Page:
Mr. Turton keeps his promise, and the next day he invites several Indian gentlemen to his “Bridge Party,” adding that Mrs. Turton will entertain any ladies they might bring. The Indians are surprised and excited by this event. Mahmoud Ali suspects that the lieutenant governor is making Turton throw the party, as the higher-ups seem more sympathetic to the Indians than are the officials the Indians deal with every day.
The Bridge Party immediately turns into a political event filled with distrust and division. The lieutenant general will appear later as a more “liberal” figure who is more open to and less racist toward the Indians, although he is also totally detached from daily life in India (and his liberalism is described as being a product of that detachment). Mahmoud Ali is generally more suspicious of the English than his friends.
The Nawab Bahadur, the leading Muslim landowner and Loyalist of the area, says that it is “easy to sympathize at a distance,” and he appreciates Turton's invitation. He announces that he will attend. One man accuses the Nawab Bahadur of cheapening himself with this, but in general the Nawab is highly respected in the community and many other Indians decide to attend if he will.
The Nawab Bahadur is a Loyalist, meaning he is an Indian who sympathizes and works with the English. He is a similar figure to Turton (on the English side), as both men strive to “bridge” the two cultures for political reasons, and often have to repress their true feelings for the sake of their work.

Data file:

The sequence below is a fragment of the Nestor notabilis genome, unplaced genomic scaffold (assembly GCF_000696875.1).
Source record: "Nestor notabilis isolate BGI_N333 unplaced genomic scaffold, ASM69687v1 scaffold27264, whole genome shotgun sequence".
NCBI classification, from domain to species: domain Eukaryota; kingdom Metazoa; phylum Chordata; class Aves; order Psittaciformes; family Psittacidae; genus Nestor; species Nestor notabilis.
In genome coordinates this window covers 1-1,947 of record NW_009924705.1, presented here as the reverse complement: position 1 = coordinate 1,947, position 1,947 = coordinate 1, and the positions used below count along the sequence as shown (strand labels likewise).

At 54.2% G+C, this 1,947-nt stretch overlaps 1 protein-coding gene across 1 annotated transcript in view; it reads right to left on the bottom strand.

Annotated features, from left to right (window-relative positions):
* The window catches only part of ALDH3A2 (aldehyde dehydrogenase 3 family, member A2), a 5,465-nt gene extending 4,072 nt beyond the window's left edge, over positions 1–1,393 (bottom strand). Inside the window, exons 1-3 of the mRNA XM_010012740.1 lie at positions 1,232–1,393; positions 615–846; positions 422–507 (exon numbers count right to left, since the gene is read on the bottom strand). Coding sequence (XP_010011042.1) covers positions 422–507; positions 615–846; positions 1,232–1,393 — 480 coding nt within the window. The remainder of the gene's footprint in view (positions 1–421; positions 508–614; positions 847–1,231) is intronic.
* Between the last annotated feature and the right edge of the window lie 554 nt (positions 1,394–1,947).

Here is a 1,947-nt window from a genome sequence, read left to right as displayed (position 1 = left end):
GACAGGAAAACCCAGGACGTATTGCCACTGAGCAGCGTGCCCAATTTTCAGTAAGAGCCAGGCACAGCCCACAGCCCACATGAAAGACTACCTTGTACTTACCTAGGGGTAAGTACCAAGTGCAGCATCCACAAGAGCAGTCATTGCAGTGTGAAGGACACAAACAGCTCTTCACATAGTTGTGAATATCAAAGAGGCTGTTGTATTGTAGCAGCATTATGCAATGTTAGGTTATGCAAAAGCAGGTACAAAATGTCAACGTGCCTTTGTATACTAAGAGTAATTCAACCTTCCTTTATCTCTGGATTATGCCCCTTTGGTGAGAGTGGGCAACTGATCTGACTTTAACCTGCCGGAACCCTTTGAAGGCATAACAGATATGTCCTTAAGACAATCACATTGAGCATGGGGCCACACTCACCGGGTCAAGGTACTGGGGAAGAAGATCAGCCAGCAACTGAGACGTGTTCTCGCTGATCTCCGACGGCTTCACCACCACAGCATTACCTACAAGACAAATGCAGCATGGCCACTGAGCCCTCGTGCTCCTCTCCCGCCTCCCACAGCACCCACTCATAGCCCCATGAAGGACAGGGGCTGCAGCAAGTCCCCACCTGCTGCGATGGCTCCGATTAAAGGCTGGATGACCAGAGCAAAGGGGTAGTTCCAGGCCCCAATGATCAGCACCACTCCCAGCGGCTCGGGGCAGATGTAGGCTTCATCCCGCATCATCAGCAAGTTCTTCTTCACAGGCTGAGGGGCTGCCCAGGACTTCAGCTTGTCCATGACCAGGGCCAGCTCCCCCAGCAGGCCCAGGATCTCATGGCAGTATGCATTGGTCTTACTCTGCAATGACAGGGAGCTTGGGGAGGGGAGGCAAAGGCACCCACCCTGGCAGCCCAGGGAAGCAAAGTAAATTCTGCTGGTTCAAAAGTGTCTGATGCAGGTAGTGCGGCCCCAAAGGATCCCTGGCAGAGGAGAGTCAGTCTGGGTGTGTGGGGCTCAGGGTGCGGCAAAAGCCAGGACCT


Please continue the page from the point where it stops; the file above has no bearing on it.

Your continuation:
Outside the room where the Nawab Bahadur is speaking (which is near the Courts) lower-class Indians wait outside and sit in the dirt. These people received no invitation from Mr. Turton. Farther out are even lower classes, castes of Indians who live in total poverty and receive no kind of “invitation” to anything at all.
One important theme of the novel is the attempt to describe India as either a “muddle” or a “mystery.” Scenes like this one contribute to the view that India is a muddle—an incomprehensible, chaotic place—as the scene expands to masses of nameless people.
Still musing on invitations, the narrator then describes Mr. Graysford and Mr. Sorley, two missionaries who live on the outskirts of the city and never enter the English club. They both agree that in heaven there will be room for all people, no matter their race or class. Mr. Sorley, who is young and “advanced” feels that there might even be a place in heaven for monkeys or other mammals. He has discussed this with his Hindu friends, but he is unwilling to consider allowing wasps, plants, bacteria, or mud into heaven. Mr. Sorley feels that “we must exclude someone from our gathering, or we shall be left with nothing.”
These characters never reappear, but they begin an important discussion about universal oneness in a spiritual sense. They are both Christian, but the “advanced” Mr. Sorley leans towards a more Hindu vision of heaven, where some creatures other than humans might be included. In the novel’s discussion of religion Christianity is often portrayed as too exclusive or narrow-minded to contain the vastness of all life. The wasp reappears, representing a lowly living thing. Yet these discussions also suggest the way that ultimately people feel important through the exclusion of others. In Sorley’s case, he excludes the wasp. In the India of the novel, the English exclude the Indians, and the Indians of different backgrounds exclude each other.